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Friday, December 2, 2022
ON SPINE OF DEATH, laugh-out-loud cozy mystery & THE STORYTELLER'S DEATH, Ann Dávila Cardinal's mystery-tinged fantasy
THE STORYTELLER'S DEATH
ANN DÁVILA CARDINAL
Sourcebooks Landmark (NON-AFFILIATE Amazon link)
$16.99 trade paper, available now
Rating: 4.5* of five
The Publisher Says: From International Latino Book Award-winning author Ann Dávila Cardinal comes a gorgeously written family saga about a Puerto Rican woman who finds herself gifted (or cursed?) with a strange ability.
There was always an old woman dying in the back room of her family’s house when Isla was a child...
Isla Larsen Sanchez’s life begins to unravel when her father passes away. Instead of being comforted at home in New Jersey, her mother starts leaving her in Puerto Rico with her grandmother and great-aunt each summer like a piece of forgotten luggage.
When Isla turns eighteen, her grandmother, a great storyteller, dies. It is then that Isla discovers she has a gift passed down through her family’s cuentistas. The tales of dead family storytellers are brought back to life, replaying themselves over and over in front of her.
At first, Isla is enchanted by this connection to the Sanchez cuentistas. But when Isla has a vision of an old murder mystery, she realizes that if she can't solve it to make the loop end, these seemingly harmless stories could cost Isla her life.
I RECEIVED A DRC FROM THE PUBLISHER VIA NETGALLEY. THANK YOU.
My Review: A young-adult fantasy-with-mystery that utterly charmed me. When Isla's unusual ability to recall, if that's the word, the stories of her family's past. If it involved one of her ancestors, she can see it! Like she was there! What a fascinating, and honestly useful, paranormal ability to have. She's got a window into her family's past that could be hugely important because, well, History is nothing but His Story and isn't it the greatest thing ever when Her Story can be told?! I was so excited!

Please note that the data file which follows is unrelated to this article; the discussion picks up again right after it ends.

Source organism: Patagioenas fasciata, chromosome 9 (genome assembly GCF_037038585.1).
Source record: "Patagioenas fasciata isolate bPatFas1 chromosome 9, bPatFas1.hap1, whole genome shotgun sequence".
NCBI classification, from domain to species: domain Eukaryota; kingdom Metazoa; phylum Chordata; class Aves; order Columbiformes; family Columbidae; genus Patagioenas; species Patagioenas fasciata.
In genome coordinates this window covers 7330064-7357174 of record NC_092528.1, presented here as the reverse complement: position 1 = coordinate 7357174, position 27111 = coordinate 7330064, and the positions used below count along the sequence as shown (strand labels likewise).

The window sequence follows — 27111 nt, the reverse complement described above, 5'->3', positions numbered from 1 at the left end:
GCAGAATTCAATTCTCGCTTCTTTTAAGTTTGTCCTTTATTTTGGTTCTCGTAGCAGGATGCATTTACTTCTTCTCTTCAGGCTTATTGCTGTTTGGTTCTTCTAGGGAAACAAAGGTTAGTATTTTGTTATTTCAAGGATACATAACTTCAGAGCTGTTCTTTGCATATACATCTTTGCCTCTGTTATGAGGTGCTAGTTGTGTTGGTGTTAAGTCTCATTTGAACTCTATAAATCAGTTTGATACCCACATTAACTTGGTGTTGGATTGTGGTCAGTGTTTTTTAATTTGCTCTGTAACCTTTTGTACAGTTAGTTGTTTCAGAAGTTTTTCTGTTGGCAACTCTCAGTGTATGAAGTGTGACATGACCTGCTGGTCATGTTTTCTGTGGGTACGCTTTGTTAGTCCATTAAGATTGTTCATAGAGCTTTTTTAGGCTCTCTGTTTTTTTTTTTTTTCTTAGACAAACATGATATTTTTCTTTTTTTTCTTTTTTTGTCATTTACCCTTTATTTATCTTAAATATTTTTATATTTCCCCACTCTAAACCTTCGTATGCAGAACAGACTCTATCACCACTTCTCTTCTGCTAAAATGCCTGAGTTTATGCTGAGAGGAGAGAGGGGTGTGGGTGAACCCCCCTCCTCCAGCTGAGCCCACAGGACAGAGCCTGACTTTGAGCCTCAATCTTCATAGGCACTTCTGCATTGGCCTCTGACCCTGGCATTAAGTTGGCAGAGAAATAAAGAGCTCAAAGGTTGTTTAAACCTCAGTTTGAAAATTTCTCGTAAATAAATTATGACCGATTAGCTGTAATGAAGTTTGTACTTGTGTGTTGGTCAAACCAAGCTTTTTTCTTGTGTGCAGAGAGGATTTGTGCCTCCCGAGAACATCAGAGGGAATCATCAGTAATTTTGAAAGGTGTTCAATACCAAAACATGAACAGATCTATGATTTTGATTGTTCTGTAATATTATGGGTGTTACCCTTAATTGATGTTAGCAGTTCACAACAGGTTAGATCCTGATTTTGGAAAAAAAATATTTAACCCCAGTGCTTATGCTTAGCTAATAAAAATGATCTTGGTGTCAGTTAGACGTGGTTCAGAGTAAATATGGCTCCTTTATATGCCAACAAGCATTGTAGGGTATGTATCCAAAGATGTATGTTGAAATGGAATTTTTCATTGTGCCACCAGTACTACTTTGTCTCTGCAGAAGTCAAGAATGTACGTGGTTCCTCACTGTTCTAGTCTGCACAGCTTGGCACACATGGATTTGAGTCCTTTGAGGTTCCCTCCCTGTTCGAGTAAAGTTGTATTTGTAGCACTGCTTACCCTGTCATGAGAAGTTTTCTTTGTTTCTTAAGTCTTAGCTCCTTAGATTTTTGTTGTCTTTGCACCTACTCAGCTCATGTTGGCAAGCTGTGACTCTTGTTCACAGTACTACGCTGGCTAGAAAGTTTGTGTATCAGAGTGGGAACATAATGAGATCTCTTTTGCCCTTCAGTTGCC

"Reality" had to intervene, stupid boring reality!, just like it always does...not everything that happened in the past was pretty. We know this, but Isla can see it because her abuelita, on her death, passed the mantle of being a cuentista, Story-Woman, to her. Suddenly Isla's mother's sad descent into alcohol abuse and her consequent abandonments of Isla with her grandmother in Puerto Rico made more sense...it's never explicitly said, but Isla's mother seems like someone who really couldn't handle the very dark gift of becoming a cuentista. Isla's painful childhood of betrayal and loss and coping with mental illness's consequences uniquely prepares her to cope with the true burden of Remembering her family's history. And it gives her the strength to right old wrongs.
What a great idea, right?! And what a great market to target with this message, that everything that happens to you can be used to build something wonderful if you use it that way; something I truly wish more people were taught from little on up to spike the victim gun we tend to hold at our own heads. Isla's struggles with grief...her own, her mother's...at her father's early death were not dwelt on or minimized. Her mother's ongoing struggles with alcoholism are honestly, forthrightly presented as the major issue they can't help but be, yet aren't sensationalized or pounded into dust as the hobby-horse gets ridden. I was completely delighted with the storytelling voice, as well. In all, this sounds like a five-star rave, doesn't it...so why's there a "4" in front of the "5"?
Because, in service of speed I suppose, Isla faces next to no obstacles in her quest to understand the decidedly mixed blessing of becoming a cuentista. Anyone she needs to speak to, they're still alive and they're available now and they're eager to help. Hmm, that's a bit too easy...then there's the underexamined role of colonialism (internalized and not) inherent in stories about Puerto Rico's past and how that impacts her grandmother's growing up, her mother's choices, the whole kit and caboodle. The stories and their injustices were, it's true, redolent with the issues of racism and colorism, but these factors could have benefited from some further reflection in Isla's viewpoint's evolution. It's a small niggle. And it's way more than outweighed by the delight I felt in immersion into a family whose language world is Spanish-inflected English. This is something I very much enjoy and, while I'm bringing it up to you as a positive, there are readers who won't feel comfortable with it and thus might make their decision to read the story or not on that factor.